The characters are well written, the descriptive details of Mas’s world are clear and distinct (like my first reaction after reading Ellie Rush’s introduction, Murder on Bamboo Lane) and I wanted to visit the area (but not too much, because, after all, there’s a lot of disturbing murders there). I finished this and promptly picked up another in the series, a testament to the intriguing world and characters of the society that Hirahara has created. (And the cherry on top is the mention of someone I knew mentioned in the acknowledgments, whom I knew was a gardener, but I didn’t realize he was known for his talents! I asked him how to keep my plants alive, since they kept committing suicide. He suggested hosta, and gave me a few. And I killed them pretty steadily. RIP, Frank!)

COMING UP: The Snakeskin Shamisen!

Wednesday, March 04, 2015


by Tess Gerritsen
I've read a good number of Tess Gerritsen's books ranging from her earliest, the Harlequins, to the more recent, in this case a Rizzoli and Isles novel (the TV series starring Angie Harmon and Sasha Alexander is a much chirpier and lighter take, but that's enjoyable too, nonetheless). This time Jane and Maura are, if not at odds, certainly struggling to understand the mindset of the other, which is fairly unusual, since they can usually figure out the reasoning of the other woman. 

The story opens in the past, in first POV, of a young woman who's come along with her ass of a boyfriend who's decided that he wants to be Y chromosome personified by going on a safari in Botswana, living on the land. But it turns out the young woman's relationship with the ass is fraying; she doesn't want to be there, she knows he's an ass, and even worse, the other clients are being picked off, one by one, possibly by a large predator, a big cat. Her ordeal, and the aftermath works into the present-day homicide investigation that Rizzoli gets involved in, with puzzling pieces that make it difficult to understand what was going on that would have caused what turns out to be a series of murders...caused by large cats?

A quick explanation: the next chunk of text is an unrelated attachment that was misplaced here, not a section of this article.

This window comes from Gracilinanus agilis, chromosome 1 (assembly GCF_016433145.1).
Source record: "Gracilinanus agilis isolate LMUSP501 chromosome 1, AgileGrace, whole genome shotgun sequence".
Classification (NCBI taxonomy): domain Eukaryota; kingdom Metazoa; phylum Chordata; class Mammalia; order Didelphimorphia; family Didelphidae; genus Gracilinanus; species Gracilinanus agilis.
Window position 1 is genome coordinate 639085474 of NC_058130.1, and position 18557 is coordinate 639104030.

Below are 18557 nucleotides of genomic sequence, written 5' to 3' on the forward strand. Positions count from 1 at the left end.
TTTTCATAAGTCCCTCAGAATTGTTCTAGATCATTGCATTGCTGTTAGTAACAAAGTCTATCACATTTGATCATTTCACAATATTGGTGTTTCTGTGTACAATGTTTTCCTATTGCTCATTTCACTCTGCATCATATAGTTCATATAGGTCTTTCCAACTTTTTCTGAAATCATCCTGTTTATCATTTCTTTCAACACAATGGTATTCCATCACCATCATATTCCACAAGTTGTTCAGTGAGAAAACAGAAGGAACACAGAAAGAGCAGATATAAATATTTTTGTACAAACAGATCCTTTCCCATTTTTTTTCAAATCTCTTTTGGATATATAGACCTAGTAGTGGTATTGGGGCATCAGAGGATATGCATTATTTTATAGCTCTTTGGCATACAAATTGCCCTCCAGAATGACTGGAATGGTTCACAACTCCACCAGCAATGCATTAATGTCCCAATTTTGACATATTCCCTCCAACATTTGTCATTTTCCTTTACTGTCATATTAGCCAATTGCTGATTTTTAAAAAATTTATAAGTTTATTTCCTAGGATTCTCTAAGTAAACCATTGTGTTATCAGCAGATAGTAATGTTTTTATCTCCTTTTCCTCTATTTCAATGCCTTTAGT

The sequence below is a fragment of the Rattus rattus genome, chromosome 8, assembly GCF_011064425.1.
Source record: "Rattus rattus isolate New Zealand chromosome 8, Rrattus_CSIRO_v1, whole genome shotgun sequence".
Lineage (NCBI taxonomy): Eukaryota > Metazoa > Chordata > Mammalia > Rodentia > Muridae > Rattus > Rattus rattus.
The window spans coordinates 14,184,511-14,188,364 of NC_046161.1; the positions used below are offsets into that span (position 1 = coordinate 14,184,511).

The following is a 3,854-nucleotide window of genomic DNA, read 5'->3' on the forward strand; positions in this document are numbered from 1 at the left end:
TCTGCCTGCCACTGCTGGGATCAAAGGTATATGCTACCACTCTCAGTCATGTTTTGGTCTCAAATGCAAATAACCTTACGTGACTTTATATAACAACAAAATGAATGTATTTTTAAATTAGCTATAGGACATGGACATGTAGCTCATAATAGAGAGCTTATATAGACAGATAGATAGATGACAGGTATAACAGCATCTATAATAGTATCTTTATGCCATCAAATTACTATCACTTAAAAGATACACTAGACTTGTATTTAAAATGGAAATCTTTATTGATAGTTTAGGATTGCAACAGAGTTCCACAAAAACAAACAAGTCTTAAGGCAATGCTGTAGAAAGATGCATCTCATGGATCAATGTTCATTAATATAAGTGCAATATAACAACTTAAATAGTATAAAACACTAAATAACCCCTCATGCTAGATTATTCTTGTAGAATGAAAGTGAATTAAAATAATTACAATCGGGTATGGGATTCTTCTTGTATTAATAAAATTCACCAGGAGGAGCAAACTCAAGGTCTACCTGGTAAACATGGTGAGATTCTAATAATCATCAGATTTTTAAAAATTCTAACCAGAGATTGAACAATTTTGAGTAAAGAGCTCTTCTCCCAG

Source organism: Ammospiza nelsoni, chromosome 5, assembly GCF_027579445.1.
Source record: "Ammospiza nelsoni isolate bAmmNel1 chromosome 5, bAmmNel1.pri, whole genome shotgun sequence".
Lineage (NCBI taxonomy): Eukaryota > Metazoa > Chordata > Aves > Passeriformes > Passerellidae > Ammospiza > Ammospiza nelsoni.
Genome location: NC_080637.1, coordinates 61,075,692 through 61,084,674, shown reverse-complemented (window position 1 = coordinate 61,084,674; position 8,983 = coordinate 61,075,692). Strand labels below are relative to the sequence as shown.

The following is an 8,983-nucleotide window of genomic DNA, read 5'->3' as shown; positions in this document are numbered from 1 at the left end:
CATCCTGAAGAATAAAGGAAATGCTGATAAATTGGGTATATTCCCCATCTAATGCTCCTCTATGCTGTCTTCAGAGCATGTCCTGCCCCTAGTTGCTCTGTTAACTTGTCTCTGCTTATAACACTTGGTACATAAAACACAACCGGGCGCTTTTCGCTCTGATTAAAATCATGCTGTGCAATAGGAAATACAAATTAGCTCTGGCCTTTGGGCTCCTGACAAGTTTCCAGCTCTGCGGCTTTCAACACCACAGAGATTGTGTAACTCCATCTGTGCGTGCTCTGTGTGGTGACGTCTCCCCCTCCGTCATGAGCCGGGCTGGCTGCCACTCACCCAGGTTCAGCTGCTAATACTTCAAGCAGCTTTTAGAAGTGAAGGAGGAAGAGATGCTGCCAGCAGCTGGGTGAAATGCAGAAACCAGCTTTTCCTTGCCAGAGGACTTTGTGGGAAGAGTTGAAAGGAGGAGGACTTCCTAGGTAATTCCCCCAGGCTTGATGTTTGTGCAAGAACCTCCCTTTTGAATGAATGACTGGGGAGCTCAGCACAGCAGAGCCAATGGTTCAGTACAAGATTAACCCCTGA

And as a cat fancier, I found the theme of cats as cold-blooded murderers, no matter the size, to be somewhat dismaying, but really, it wasn't information that I didn't already know. (Let me pause here as I remember my late cats, recalling as they cuddled against me, purring, flexing their little claws. My darling little mouse murderers.) Something called a leopard cult comes into play here, something I've never heard of before but certainly worth looking into when I get a chance. 

The killer kitty theme aside, I thoroughly enjoyed this book. Gerritsen knows her characters well, and she weaves their personal lives, their tribulations, and their interactions into the homicide investigations effortlessly, forming an absorbing story. One thing's for sure: I'm never going on an African safari.

Coming up: So many choices!